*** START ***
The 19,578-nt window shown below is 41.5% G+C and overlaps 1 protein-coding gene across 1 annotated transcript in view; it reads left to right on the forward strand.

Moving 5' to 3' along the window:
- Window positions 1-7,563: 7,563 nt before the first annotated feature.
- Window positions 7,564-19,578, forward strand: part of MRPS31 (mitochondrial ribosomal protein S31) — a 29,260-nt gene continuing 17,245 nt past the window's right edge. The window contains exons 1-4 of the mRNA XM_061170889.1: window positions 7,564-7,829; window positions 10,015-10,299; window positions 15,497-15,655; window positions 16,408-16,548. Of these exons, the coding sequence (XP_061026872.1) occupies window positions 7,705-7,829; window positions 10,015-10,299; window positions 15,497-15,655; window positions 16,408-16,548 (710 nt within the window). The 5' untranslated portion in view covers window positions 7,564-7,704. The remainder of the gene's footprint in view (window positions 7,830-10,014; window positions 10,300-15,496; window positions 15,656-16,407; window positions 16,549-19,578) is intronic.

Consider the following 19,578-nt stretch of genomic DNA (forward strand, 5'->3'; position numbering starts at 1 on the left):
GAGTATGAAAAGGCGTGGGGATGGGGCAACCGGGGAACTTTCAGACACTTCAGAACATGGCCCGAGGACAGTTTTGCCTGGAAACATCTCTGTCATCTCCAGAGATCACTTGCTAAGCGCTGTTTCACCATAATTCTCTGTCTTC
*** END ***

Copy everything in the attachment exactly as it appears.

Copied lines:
The 19,578-nt window shown below is 41.5% G+C and overlaps 1 protein-coding gene across 1 annotated transcript in view; it reads left to right on the forward strand.

Moving 5' to 3' along the window:
- Window positions 1-7,563: 7,563 nt before the first annotated feature.
- Window positions 7,564-19,578, forward strand: part of MRPS31 (mitochondrial ribosomal protein S31) — a 29,260-nt gene continuing 17,245 nt past the window's right edge. The window contains exons 1-4 of the mRNA XM_061170889.1: window positions 7,564-7,829; window positions 10,015-10,299; window positions 15,497-15,655; window positions 16,408-16,548. Of these exons, the coding sequence (XP_061026872.1) occupies window positions 7,705-7,829; window positions 10,015-10,299; window positions 15,497-15,655; window positions 16,408-16,548 (710 nt within the window). The 5' untranslated portion in view covers window positions 7,564-7,704. The remainder of the gene's footprint in view (window positions 7,830-10,014; window positions 10,300-15,496; window positions 15,656-16,407; window positions 16,549-19,578) is intronic.

Consider the following 19,578-nt stretch of genomic DNA (forward strand, 5'->3'; position numbering starts at 1 on the left):
GAGTATGAAAAGGCGTGGGGATGGGGCAACCGGGGAACTTTCAGACACTTCAGAACATGGCCCGAGGACAGTTTTGCCTGGAAACATCTCTGTCATCTCCAGAGATCACTTGCTAAGCGCTGTTTCACCATAATTCTCTGTCTTC